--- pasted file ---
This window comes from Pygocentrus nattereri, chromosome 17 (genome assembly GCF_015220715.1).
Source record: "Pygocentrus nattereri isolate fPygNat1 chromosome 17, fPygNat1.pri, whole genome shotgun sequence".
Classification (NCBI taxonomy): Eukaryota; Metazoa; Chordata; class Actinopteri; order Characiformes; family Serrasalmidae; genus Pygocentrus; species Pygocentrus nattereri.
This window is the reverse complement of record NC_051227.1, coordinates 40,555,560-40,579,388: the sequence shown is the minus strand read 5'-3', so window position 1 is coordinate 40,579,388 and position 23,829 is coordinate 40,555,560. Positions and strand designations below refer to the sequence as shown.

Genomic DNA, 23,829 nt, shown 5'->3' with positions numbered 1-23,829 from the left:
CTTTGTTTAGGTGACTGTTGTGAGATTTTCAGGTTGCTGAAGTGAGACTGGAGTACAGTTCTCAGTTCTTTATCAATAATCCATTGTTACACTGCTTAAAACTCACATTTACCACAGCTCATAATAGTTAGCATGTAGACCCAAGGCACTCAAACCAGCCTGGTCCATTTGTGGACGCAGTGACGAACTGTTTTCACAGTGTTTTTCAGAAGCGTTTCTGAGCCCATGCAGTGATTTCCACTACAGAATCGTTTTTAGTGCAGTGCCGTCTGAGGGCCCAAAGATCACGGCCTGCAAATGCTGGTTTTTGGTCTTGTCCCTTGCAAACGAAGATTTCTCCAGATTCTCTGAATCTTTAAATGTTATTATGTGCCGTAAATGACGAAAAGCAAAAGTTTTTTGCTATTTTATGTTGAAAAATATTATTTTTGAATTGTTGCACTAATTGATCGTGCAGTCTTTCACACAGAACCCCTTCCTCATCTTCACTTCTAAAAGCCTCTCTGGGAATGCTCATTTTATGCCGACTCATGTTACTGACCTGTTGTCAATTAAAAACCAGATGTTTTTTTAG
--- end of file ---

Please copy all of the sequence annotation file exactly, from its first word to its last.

This window comes from Pygocentrus nattereri, chromosome 17 (genome assembly GCF_015220715.1).
Source record: "Pygocentrus nattereri isolate fPygNat1 chromosome 17, fPygNat1.pri, whole genome shotgun sequence".
Classification (NCBI taxonomy): Eukaryota; Metazoa; Chordata; class Actinopteri; order Characiformes; family Serrasalmidae; genus Pygocentrus; species Pygocentrus nattereri.
This window is the reverse complement of record NC_051227.1, coordinates 40,555,560-40,579,388: the sequence shown is the minus strand read 5'-3', so window position 1 is coordinate 40,579,388 and position 23,829 is coordinate 40,555,560. Positions and strand designations below refer to the sequence as shown.

Genomic DNA, 23,829 nt, shown 5'->3' with positions numbered 1-23,829 from the left:
CTTTGTTTAGGTGACTGTTGTGAGATTTTCAGGTTGCTGAAGTGAGACTGGAGTACAGTTCTCAGTTCTTTATCAATAATCCATTGTTACACTGCTTAAAACTCACATTTACCACAGCTCATAATAGTTAGCATGTAGACCCAAGGCACTCAAACCAGCCTGGTCCATTTGTGGACGCAGTGACGAACTGTTTTCACAGTGTTTTTCAGAAGCGTTTCTGAGCCCATGCAGTGATTTCCACTACAGAATCGTTTTTAGTGCAGTGCCGTCTGAGGGCCCAAAGATCACGGCCTGCAAATGCTGGTTTTTGGTCTTGTCCCTTGCAAACGAAGATTTCTCCAGATTCTCTGAATCTTTAAATGTTATTATGTGCCGTAAATGACGAAAAGCAAAAGTTTTTTGCTATTTTATGTTGAAAAATATTATTTTTGAATTGTTGCACTAATTGATCGTGCAGTCTTTCACACAGAACCCCTTCCTCATCTTCACTTCTAAAAGCCTCTCTGGGAATGCTCATTTTATGCCGACTCATGTTACTGACCTGTTGTCAATTAAAAACCAGATGTTTTTTTAG